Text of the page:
The essence of the problem was that the plan, in proposing an alternative to simply destroying an area and rebuilding, demanded an implementation process more flexible and responsive than the earlier planning had been. Instead, it was hampered by delays, evasions, reversals of position, contradictory policies and outright betiayals — all characteristic of the way Ottawa dealt with Trefann Court.

The lag could not have happened at a worse time. Between 1972 and 1974 — with the fever pitch being reached in the fall of 1973 — housing prices in Toronto skyrocketed, particularly in areas of old Victorian houses. The residents on one of the streets in the area, Sumach, were virtually evacuated in a matter of months. Houses that had inspired generations of planners to designate the area for urban renewal were bought, traded between speculators, renovated, and resold at triple the price.

The helplessness of the working committee in the face of the frantic activity of the private market was sadly ironic. The committee had been determined to avoid expropriation if at all possible, as it had long been the homeowners’ greatest fear. The working committee wished to aid existing residents by getting new housing for tenants in inadequate accommodation, and by getting rehabilitation grants for low-income homeowners so repair costs wouldn’t force them to sell. Delays, however, made this impossible. The private renovators did not have to wait for Central Mortgage and Housing Corporation to approve their mortgages, or for any other bureaucracy to approve their plans. So while officials exchanged innumerable letters, speculators bought furiously.

There had been two principles absolutely central to all of the planning that went into the Trefann Court Urban Renewal Scheme. One, houses were to be rehabilitated wherever possible (whether they were bought as part of the scheme, or remained with the original owners) rather than demolished. And two, there would be provision for home ownership in the scheme.

These two fundamental assumptions suffered more than anything else from the grinding wheels of bureaucracy.

Three separate rehabilitation programs for Trefann were submitted. All were rejected by the federal government. Finally, people in the area found out they would be restricted to the new federal legislation Ottawa naively believed could help such people: a loan program. What the people needed was an outright grant program. People in Trefann do not need more debts.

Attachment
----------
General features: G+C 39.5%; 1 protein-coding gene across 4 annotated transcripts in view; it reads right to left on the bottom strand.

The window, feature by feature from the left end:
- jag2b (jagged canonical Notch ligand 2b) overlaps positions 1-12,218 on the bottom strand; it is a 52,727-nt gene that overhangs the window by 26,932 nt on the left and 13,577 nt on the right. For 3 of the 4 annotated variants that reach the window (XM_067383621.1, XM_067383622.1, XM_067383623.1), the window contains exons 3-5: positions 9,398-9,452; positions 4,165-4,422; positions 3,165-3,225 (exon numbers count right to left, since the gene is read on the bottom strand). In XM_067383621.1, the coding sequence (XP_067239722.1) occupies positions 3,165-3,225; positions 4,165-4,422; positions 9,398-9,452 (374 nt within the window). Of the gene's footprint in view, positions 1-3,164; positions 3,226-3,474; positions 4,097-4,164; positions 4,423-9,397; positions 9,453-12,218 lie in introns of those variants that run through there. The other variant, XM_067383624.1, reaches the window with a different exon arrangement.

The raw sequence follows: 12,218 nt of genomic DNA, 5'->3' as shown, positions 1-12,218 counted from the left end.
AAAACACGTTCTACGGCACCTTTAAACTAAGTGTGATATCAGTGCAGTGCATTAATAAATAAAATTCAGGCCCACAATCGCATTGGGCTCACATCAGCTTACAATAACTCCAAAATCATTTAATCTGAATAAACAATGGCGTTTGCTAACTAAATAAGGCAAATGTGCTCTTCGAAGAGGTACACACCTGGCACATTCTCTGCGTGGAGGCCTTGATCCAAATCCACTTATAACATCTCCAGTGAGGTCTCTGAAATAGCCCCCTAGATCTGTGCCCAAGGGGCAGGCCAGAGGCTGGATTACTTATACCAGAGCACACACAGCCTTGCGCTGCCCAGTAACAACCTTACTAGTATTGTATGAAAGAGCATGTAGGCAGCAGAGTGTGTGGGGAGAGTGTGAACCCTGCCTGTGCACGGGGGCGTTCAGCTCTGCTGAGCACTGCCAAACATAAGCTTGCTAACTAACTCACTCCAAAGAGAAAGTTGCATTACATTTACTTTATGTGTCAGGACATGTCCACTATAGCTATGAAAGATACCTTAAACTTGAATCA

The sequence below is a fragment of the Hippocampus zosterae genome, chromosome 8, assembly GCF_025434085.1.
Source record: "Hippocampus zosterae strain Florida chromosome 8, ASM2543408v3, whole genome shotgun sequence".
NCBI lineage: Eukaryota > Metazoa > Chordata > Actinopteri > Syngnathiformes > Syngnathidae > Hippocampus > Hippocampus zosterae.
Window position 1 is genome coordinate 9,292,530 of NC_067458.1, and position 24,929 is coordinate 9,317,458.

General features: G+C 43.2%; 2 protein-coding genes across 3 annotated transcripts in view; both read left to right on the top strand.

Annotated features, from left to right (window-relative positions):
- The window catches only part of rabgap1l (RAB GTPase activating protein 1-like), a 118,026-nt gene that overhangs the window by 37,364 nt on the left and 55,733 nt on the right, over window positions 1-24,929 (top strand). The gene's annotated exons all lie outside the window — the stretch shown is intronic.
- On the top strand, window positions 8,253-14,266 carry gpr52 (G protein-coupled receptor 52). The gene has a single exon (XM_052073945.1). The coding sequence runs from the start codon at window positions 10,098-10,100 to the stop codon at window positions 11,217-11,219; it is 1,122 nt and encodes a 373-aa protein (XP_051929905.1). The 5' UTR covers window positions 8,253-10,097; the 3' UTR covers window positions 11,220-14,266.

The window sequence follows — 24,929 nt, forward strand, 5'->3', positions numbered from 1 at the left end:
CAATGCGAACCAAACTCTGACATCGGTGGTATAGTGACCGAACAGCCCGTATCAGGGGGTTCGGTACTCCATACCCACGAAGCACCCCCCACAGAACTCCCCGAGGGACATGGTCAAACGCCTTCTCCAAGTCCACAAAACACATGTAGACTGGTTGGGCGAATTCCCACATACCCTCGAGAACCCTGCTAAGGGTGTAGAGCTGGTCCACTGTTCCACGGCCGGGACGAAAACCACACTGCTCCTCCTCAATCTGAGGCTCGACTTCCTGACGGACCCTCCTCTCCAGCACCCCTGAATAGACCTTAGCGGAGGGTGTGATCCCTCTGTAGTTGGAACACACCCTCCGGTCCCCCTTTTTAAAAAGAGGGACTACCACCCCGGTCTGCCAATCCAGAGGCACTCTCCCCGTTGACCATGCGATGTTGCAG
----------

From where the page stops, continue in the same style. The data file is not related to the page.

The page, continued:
On the question of home ownership, the bureaucratic zigzagging is even clearer. Home ownership had always been an essential part of the plan. The people had seen enough examples of families in urban renewal areas being expropriated and not receiving enough to buy a replacement home. Residents were determined that homeowners who had their houses acquired by the scheme literally would be able to get “a home for a home.”

Then, in February 1974, despite agreement in writing from CMHC, the federal body notified the working committee that the 17 new houses they were mortgaging could not be sold to the people they had been intended for; CMHC had fears that the Trefann Court people would merely sell out to the highest bidders. Instead, the houses could be rented.

The fight over that has taken a year. The 17 houses have stood vacant since last June as residents, city officials and politicians have met, unsatisfactorily, with cabinet ministers and the president of CMHC. Residents insisted on fairness and equity for residents; and federal officials were determined to have safeguards to prevent speculation. It appears now that a complicated formula acceptable to both sides has been worked out, but it is typical that despite two years of planning endorsed by the other levels of government the search for agreement took place while the houses were standing vacant.

The 1966 urban renewal scheme had been a classic of neighborhood destruction. All the houses were to be expropriated and leveled; part of the area was to be developed as public housing, part was to become an industrial park.

With the help of four community organizers, including a young lawyer named John Sewell, the Trefann people managed over the next few years to fight the plan to a standstill, get it formally withdrawn, and make it clear they were not going to give in until they were guaranteed an opportunity to participate in the planning of their neighborhood. They had used every community organizing method: door-to-door canvassing, meetings, newsletters, deputations to City Hall, picketing politicians’ homes.

But the four years had taken their toll. Like a lengthy strike, a long-drawn-out neighborhood battle creates tensions, bitterness, resentments. For two years, the Trefann Court Residents Association was united; in 1968, a group of tenants broke with the association, and the bitterness increased. The group of tenants, small businessmen and landlords that formed the breakaway association wanted urban renewal — to get


the agony over with. The homeowners, the backbone of the residents association, were determined to fight to the end. It was a classic split in many ways, and the municipal politicians would use the two warring groups to argue that citizen participation could never work.